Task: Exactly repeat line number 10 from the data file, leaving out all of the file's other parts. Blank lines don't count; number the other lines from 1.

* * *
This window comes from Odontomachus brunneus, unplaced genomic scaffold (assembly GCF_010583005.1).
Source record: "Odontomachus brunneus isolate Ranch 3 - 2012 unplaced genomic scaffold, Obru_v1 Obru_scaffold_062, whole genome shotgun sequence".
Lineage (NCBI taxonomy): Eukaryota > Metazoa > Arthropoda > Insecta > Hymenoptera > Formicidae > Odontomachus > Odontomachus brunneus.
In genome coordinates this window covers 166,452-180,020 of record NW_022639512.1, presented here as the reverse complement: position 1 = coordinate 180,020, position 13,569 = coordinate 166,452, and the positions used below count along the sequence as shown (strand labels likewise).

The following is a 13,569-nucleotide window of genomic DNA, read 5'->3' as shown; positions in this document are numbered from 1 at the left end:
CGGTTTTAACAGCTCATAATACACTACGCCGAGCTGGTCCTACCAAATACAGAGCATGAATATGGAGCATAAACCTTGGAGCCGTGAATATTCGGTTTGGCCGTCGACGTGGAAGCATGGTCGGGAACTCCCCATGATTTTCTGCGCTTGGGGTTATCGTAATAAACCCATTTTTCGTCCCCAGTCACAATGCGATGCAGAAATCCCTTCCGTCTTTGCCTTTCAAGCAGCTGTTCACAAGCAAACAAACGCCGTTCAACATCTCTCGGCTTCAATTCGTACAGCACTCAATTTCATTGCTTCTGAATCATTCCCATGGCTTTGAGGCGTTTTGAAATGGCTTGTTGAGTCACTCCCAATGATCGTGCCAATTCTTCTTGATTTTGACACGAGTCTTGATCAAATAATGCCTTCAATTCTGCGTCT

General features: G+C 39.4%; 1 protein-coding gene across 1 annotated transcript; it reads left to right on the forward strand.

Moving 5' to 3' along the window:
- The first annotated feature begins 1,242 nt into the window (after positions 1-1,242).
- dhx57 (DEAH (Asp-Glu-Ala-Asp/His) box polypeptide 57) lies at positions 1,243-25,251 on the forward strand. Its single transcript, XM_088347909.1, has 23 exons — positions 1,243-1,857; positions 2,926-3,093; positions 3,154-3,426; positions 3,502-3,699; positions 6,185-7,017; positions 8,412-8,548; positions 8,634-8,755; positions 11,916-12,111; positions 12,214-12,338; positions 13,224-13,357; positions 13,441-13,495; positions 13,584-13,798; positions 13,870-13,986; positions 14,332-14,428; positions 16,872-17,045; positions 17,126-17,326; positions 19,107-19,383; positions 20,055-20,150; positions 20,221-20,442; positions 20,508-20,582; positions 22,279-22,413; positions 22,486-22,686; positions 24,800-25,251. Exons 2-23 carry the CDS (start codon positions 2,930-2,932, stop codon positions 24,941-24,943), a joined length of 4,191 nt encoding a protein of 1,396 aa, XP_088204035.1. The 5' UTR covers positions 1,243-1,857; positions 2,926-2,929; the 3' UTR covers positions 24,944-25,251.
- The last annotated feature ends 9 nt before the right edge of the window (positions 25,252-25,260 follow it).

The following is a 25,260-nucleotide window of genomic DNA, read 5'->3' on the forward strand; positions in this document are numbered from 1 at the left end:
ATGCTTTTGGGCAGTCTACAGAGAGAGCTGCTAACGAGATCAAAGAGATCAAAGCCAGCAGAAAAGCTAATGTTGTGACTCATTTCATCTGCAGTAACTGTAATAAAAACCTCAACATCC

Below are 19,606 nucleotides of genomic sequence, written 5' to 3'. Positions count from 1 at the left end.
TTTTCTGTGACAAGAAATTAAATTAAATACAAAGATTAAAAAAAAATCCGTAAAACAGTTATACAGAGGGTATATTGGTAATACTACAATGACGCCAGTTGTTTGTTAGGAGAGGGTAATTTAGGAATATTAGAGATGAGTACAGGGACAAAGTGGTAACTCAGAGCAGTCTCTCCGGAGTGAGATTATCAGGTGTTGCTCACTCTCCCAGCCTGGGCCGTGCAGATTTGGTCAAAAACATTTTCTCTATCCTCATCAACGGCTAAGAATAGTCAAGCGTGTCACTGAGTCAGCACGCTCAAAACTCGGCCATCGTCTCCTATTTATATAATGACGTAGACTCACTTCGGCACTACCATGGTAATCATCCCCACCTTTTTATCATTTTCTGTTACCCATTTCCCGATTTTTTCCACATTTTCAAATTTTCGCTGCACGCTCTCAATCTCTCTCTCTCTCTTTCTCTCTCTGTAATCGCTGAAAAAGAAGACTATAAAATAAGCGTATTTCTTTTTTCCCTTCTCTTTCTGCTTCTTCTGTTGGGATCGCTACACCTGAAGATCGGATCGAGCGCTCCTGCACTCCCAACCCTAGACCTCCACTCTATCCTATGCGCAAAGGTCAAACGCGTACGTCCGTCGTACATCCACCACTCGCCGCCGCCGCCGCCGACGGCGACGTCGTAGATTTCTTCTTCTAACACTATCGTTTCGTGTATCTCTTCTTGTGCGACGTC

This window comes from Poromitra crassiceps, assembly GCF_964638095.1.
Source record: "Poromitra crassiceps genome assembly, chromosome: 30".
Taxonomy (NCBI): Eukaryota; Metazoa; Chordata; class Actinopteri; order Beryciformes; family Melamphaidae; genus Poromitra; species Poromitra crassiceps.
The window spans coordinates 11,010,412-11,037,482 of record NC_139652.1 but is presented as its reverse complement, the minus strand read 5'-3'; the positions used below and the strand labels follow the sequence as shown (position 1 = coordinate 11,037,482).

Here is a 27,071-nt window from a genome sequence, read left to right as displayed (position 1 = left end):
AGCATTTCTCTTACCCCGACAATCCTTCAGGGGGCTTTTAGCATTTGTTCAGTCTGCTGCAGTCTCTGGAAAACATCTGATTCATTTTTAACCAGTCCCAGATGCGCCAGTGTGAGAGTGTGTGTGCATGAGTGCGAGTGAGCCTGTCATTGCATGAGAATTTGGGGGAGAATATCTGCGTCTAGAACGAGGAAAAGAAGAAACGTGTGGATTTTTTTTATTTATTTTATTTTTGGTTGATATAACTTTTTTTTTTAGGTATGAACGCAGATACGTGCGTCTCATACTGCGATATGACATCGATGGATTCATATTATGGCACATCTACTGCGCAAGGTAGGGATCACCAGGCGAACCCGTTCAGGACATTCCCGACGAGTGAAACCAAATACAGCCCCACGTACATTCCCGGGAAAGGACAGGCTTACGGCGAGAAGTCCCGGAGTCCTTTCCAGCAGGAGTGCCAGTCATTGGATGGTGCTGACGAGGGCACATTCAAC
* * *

- dhx57 (DEAH (Asp-Glu-Ala-Asp/His) box polypeptide 57) lies at positions 1,243-25,251 on the forward strand. Its single transcript, XM_088347909.1, has 23 exons — positions 1,243-1,857; positions 2,926-3,093; positions 3,154-3,426; positions 3,502-3,699; positions 6,185-7,017; positions 8,412-8,548; positions 8,634-8,755; positions 11,916-12,111; positions 12,214-12,338; positions 13,224-13,357; positions 13,441-13,495; positions 13,584-13,798; positions 13,870-13,986; positions 14,332-14,428; positions 16,872-17,045; positions 17,126-17,326; positions 19,107-19,383; positions 20,055-20,150; positions 20,221-20,442; positions 20,508-20,582; positions 22,279-22,413; positions 22,486-22,686; positions 24,800-25,251. Exons 2-23 carry the CDS (start codon positions 2,930-2,932, stop codon positions 24,941-24,943), a joined length of 4,191 nt encoding a protein of 1,396 aa, XP_088204035.1. The 5' UTR covers positions 1,243-1,857; positions 2,926-2,929; the 3' UTR covers positions 24,944-25,251.